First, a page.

MDOT Making Progress on U.S. 90 Lighting and Planting Trees
By Keith Burton - GCN 5/8/07
For nearly 20 months the beachfront highway along the Coast has been a highway of bleak post-Katrina landscapes, but those views are slowly changing. The Mississippi Department of Transportation (MDOT) has been busy planting hundreds of trees along the highway from Biloxi to Pass Christian. Trees that were lost in the terrible storm surge from hurricane Katrina on August 29, 2005.
MDOT's Southern Region Commissioner Wayne Brown says that workers will celebrate the planting of their 1,000th tree this Thursday. In an interview with GCN Brown said the trees are part of a major series of renovations for the busy scenic highway that will take place over the next three years. He said MDOT plans to plant as many as 1,700 trees along the roadway.
In addition to the trees, which include hardy Live Oaks, Cypress and Palms, work is also currently getting started to replace the broken street lights near the I-110 and U.S. 90 area. Work crews were in the area near the Biloxi lighthouse Tuesday. The streetlights in that area have also been out since the hurricane. Other street lights east and west of the I-110 area were replaced by the city and Mississippi Power shortly after the storm, but this section of the road was the responsibility of MDOT.
Brown told GCN that work to get the lights on the I-110 bridge is also getting started, but he said that he was a bit disappointed that the work is not moving fast enough.
Work on rebuilding the bumpy, damaged highway 90 is expected to get underway late this year. Brown said that contracts, representing four phases of work, will be let this summer and decided upon in October. He said that survey work underway has found more repairs were needed, especially regarding needed subsurface upgrading and drainage, which have slowed the timing of the repairs a bit.
"We hope to have much of the repairs on 90 linked to the opening of the new Biloxi-Ocean Springs Bridge, but it appears right now that the bridge will open before all of the highway repairs are finished," Brown said.
Currently, the highway is in poor shape. Its undulating surface and numerous bumps are the result of undermining by the storm surge that washed over the roadway. Emergency repairs have made the road usable, but it is generally an unpleasant ride. Heavy rains also cause significant street flooding due to drainage problems.
Traffic signals that are currently in place are also temporary. Brown said that all of the current traffic lights will be replaced by new synchronized traffic lights that will be toughened to survive stronger hurricanes. The previous system of traffic lights were designed for up to 90 mph winds.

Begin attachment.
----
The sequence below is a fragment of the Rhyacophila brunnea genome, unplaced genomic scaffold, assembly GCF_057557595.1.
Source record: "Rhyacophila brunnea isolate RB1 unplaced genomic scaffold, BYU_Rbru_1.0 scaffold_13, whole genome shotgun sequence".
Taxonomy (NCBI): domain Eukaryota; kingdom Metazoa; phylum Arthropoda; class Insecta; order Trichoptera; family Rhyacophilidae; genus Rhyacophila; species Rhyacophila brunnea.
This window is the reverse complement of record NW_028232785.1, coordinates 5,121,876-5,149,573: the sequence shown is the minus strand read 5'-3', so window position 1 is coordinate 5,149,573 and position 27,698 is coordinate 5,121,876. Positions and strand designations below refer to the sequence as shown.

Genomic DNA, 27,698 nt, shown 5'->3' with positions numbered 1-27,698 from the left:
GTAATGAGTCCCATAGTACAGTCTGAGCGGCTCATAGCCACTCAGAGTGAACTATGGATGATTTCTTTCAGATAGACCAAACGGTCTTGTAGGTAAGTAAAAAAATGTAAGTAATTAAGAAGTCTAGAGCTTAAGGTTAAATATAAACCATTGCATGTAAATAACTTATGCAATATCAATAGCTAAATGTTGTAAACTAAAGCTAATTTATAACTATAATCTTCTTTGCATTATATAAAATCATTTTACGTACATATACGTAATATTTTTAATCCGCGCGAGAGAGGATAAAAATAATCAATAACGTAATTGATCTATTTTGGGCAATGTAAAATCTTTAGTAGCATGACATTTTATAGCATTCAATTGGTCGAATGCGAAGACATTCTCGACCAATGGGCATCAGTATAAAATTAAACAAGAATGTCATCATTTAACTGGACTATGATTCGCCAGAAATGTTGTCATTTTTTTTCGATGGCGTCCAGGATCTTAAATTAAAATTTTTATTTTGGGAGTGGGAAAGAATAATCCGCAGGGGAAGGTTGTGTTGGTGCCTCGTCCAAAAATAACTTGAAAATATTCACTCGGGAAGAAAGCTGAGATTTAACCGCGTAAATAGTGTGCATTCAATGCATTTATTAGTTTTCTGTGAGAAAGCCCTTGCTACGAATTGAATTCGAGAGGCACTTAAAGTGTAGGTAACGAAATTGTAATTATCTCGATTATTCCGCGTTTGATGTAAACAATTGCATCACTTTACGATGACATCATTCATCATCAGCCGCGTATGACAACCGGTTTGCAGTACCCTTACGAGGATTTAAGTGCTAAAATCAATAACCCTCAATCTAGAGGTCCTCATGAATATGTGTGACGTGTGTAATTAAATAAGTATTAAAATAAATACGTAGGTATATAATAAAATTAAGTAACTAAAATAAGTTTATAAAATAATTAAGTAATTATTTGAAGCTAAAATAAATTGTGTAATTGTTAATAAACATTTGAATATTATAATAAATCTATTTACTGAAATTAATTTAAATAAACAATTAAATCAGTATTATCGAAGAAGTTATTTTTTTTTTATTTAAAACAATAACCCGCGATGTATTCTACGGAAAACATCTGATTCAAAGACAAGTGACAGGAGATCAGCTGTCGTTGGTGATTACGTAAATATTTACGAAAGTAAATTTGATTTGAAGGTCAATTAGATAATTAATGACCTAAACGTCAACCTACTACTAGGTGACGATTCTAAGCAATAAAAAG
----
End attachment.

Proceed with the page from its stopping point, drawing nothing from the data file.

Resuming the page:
"The new traffic lights will be able to take winds up to 130 mph," Brown said.
When the work on U.S. 90 gets underway, Brown said that contractors will try to do as much work as possible during the night, when traffic is light, but some of the work will have to be done during daytime hours since concrete will be needed. Brown said that getting concrete at night is more expensive.
There is a lot riding on the speed that MDOT takes on all of the work. The recovery of the Coast is largely dependant on the roads and bridge work that is underway. The new U.S. 90 bridge between Biloxi and Ocean Springs is set to have two lanes open in mid November and all of the ten-lane bridge open in the Spring of 2008. Brown says the contractor is currently on schedule for that bridge. (Click on photo left to enlarge)
Work on the bridge is truly evident as the footings on both ends are in place and the roadway itself is taking shape along the northern side of the bridge. Brown said the contractor is working on that side first, as it will be what will open in November. He said the south side of the bridge has the walking path, which adds construction time.
In a significant milestone, MDOT and Coast officials will celebrate the opening of a portion of the new bridge over the Bay of St. Louis in west Harrison County on May 17. This bridge, which also services U.S. 90, connects western Harrison County with Hancock County. That bridge replaces another key bridge that was destroyed by Katrina.
MDOT has been widely criticized for the agency's initial slow response time in getting needed repairs underway. The work is massive and the agency is not used to such pressures, however it is a positive sign that progress is being made.